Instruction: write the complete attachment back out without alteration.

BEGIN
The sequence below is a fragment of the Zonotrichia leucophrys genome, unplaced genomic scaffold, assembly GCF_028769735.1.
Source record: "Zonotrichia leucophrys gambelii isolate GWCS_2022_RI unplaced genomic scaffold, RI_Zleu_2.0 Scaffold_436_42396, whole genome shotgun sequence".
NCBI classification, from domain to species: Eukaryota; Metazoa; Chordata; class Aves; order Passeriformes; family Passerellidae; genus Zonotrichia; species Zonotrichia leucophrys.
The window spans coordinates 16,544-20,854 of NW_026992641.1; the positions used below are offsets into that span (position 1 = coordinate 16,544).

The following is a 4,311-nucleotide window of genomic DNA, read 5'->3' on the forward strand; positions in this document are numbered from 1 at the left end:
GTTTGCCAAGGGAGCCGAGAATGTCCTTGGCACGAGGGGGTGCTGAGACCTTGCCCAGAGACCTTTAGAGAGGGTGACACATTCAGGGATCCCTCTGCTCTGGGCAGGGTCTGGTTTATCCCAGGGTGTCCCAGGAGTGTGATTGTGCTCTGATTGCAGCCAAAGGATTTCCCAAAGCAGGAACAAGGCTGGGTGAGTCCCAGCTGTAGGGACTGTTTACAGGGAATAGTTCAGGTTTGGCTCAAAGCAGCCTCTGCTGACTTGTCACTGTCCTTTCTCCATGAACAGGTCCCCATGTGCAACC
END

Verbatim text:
The sequence below is a fragment of the Zonotrichia leucophrys genome, unplaced genomic scaffold, assembly GCF_028769735.1.
Source record: "Zonotrichia leucophrys gambelii isolate GWCS_2022_RI unplaced genomic scaffold, RI_Zleu_2.0 Scaffold_436_42396, whole genome shotgun sequence".
NCBI classification, from domain to species: Eukaryota; Metazoa; Chordata; class Aves; order Passeriformes; family Passerellidae; genus Zonotrichia; species Zonotrichia leucophrys.
The window spans coordinates 16,544-20,854 of NW_026992641.1; the positions used below are offsets into that span (position 1 = coordinate 16,544).

The following is a 4,311-nucleotide window of genomic DNA, read 5'->3' on the forward strand; positions in this document are numbered from 1 at the left end:
GTTTGCCAAGGGAGCCGAGAATGTCCTTGGCACGAGGGGGTGCTGAGACCTTGCCCAGAGACCTTTAGAGAGGGTGACACATTCAGGGATCCCTCTGCTCTGGGCAGGGTCTGGTTTATCCCAGGGTGTCCCAGGAGTGTGATTGTGCTCTGATTGCAGCCAAAGGATTTCCCAAAGCAGGAACAAGGCTGGGTGAGTCCCAGCTGTAGGGACTGTTTACAGGGAATAGTTCAGGTTTGGCTCAAAGCAGCCTCTGCTGACTTGTCACTGTCCTTTCTCCATGAACAGGTCCCCATGTGCAACC